Five new polls of Pennsylvania: Is the race still tightening?

It’s worth doing an update to yesterday’s post, which addressed the buzz that Trump had begun to close the gap on Biden in all-important PA. Biden’s lead has shrunk in the RCP average there, but one possible explanation is that there were several Republican-allied polls of the state published lately. Those polls tend to be better for Republican candidates. Was Trump really gaining on Sleep Joe or was it just a partisan mirage?

We’ve had five (five!) new polls of Pennsylvania published within the last 48 hours so let’s take another look. Results:

Change Research (a Democratic firm): Biden +2
Rasmussen: Biden +3
USA Today/Suffolk: Biden +7
Quinnipiac: Biden +8
CNN: Biden +10

Average them and you get Biden +6, which is in line with his polling in PA over the past month and is notably better than the RCP average of 3.8 points yesterday that got poll-watchers excited about a shrinking gap. (The average has risen to 4.8 today thanks to all the new data.) There’s an important caveat to the CNN numbers, though, especially since they show the gaudiest lead for Biden. They’re seeing the Democrat’s lead *widen* among likely voters relative to registered voters. Traditionally it’s the GOP that improves when pollsters move from RVs to LVs.

A five-point Democratic tilt on the likely-voter screen is a “stretch,” Cohn notes. It’s true in CNN’s poll of Florida today as well, which had Biden up four overall:

What’s notable is that the Monmouth poll of Iowa that I blogged this morning also saw better numbers for Biden among likely voters than registereds. It seems that pollsters are asking people if they’ve already voted early and are incorporating that information into their likely voter estimates; because the early vote is tilted heavily towards Biden so far, pollsters are expecting that overall Democratic turnout will be higher than usual. But of course we don’t know that: It may be that the early votes being banked right now are all coming from traditional D voters who would have turned out on Election Day instead. Early turnout means nothing. Extra turnout means everything. Pollsters are guessing that higher early turnout now will mean extra turnout in the end — but it’s only a guess.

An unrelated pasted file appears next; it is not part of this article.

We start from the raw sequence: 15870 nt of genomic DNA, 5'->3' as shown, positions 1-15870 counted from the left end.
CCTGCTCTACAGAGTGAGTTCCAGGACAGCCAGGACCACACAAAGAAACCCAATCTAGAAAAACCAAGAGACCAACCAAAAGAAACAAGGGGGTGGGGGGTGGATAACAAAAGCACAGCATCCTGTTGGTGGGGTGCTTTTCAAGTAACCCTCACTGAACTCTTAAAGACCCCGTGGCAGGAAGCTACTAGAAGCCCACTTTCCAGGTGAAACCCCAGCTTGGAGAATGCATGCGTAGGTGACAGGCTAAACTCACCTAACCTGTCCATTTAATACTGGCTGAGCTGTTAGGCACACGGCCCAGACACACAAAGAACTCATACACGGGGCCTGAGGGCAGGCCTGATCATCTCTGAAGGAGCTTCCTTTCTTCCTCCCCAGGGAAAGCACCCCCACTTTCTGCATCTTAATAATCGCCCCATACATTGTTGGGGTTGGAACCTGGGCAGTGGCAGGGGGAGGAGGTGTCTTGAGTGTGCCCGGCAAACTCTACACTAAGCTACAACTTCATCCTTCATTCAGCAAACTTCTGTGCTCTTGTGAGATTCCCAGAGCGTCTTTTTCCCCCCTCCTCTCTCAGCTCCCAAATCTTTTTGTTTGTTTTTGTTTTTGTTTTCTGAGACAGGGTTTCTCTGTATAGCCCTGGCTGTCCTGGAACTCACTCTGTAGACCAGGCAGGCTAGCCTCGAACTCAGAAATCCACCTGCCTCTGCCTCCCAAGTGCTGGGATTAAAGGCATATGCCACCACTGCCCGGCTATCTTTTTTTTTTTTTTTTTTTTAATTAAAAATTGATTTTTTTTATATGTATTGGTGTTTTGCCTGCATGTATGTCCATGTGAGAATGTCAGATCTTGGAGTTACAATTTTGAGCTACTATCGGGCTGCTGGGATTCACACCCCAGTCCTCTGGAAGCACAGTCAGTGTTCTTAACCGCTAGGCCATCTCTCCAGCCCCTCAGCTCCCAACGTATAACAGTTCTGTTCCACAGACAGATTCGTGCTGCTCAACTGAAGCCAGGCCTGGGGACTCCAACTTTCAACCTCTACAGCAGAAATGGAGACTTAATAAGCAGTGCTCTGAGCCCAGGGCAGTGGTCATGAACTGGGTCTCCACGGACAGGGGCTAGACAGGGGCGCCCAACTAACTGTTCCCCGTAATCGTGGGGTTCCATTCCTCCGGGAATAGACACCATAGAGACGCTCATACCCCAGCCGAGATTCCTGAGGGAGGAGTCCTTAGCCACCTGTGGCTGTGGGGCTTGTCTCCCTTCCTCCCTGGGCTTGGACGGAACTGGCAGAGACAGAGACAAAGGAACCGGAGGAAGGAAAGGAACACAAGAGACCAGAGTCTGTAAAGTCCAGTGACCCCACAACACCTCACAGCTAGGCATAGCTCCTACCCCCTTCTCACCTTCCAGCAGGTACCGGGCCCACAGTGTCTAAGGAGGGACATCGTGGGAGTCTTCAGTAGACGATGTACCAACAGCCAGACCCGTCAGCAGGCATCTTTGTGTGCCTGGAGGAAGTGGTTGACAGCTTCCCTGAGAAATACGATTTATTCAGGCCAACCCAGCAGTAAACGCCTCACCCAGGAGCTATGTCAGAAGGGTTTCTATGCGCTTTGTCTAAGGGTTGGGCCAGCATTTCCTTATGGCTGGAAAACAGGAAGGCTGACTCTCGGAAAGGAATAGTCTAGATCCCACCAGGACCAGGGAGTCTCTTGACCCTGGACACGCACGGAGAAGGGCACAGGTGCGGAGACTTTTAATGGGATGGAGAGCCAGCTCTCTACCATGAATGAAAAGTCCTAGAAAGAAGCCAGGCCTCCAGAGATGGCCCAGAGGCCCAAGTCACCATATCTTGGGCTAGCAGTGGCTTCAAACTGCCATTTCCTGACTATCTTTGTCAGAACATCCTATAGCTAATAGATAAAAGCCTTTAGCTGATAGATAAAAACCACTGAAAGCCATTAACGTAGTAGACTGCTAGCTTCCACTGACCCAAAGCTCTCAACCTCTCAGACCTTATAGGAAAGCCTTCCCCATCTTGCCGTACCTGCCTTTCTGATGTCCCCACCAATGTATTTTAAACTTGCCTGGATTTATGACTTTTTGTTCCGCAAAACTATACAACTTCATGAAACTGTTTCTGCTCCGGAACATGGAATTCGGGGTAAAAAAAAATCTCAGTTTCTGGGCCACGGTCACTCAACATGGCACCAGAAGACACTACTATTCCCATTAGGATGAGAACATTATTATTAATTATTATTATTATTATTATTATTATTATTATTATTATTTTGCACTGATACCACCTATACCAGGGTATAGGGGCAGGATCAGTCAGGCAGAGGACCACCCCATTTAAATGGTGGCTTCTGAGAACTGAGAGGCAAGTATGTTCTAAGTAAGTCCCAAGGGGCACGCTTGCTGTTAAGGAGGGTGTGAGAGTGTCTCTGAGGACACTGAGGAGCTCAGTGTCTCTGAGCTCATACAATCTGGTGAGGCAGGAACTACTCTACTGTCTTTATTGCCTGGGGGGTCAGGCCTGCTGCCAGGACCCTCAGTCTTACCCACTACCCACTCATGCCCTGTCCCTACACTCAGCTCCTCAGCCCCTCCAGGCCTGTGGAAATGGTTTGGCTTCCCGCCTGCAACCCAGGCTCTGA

Which means, if that extra turnout doesn’t materialize, Biden’s polling lead may be smaller in reality than we expect.

Biden really is killing it in early voting, though, which is a bit of a surprise. Everyone understands that Democrats are much more likely to vote by mail than Republicans, but there’s an in-person component to early voting too which you might think MAGA superfans would be dominating. Apparently not in PA. Rasmussen finds Biden leading 78/19 among early voters there. CNN has him up 88/10. If early voting is a guesstimate of overall enthusiasm, you can understand why pollsters are expecting killer Democratic turnout overall.

One more point. Everyone is focused on Pennsylvania because it’s Trump’s best shot for a Rust Belt win, which would greatly complicate Biden’s path. Sleepy Joe could still get to 270 with Michigan, Wisconsin, and Arizona plus one other electoral vote somewhere, but that’s a tightrope. Lurking behind the interest in PA, though, is the assumption that Trump will win Florida again, as he was underestimated there in 2016 and Republican candidates tend to be underestimated in polling of that state as a rule. I don’t know how sturdy that assumption is right now. Change Research, which has Pennsylvania very tight at 49/47, has Biden fairly comfortably ahead in Florida at 50/45. As noted above, CNN has him up four. Of the last 10 polls of Florida tracked by FiveThirtyEight, Trump’s led one (Trafalgar, of course), two have been tied, and Biden’s led the other seven. And bear in mind that polls across the country have seen a shift towards Biden among senior citizens over the past three weeks. That trend is obviously especially important and ominous in Florida.

No win in Florida, no second term, needless to say. Pennsylvania’s a sideshow unless FL is in the bag. Is it?

I’ll leave you with this surprising data point from Suffolk’s poll of PA: “Asked what their top issue in the election is, 26% of likely voters say bringing the country together, which leads all other issues. It’s followed by jobs and the economy at 23% and COVID-19 at 22%.”

Update: Annnnd there’s a sixth new poll of Pennsylvania today, published after I finished this post:

Decent numbers for Trump overall apart from the bloodbath in Michigan. If Pennsylvania and Wisconsin are five-point leads for Biden on Election Day, a big surge of Republican turnout plus a normal-ish polling error in one or both states could keep them red.

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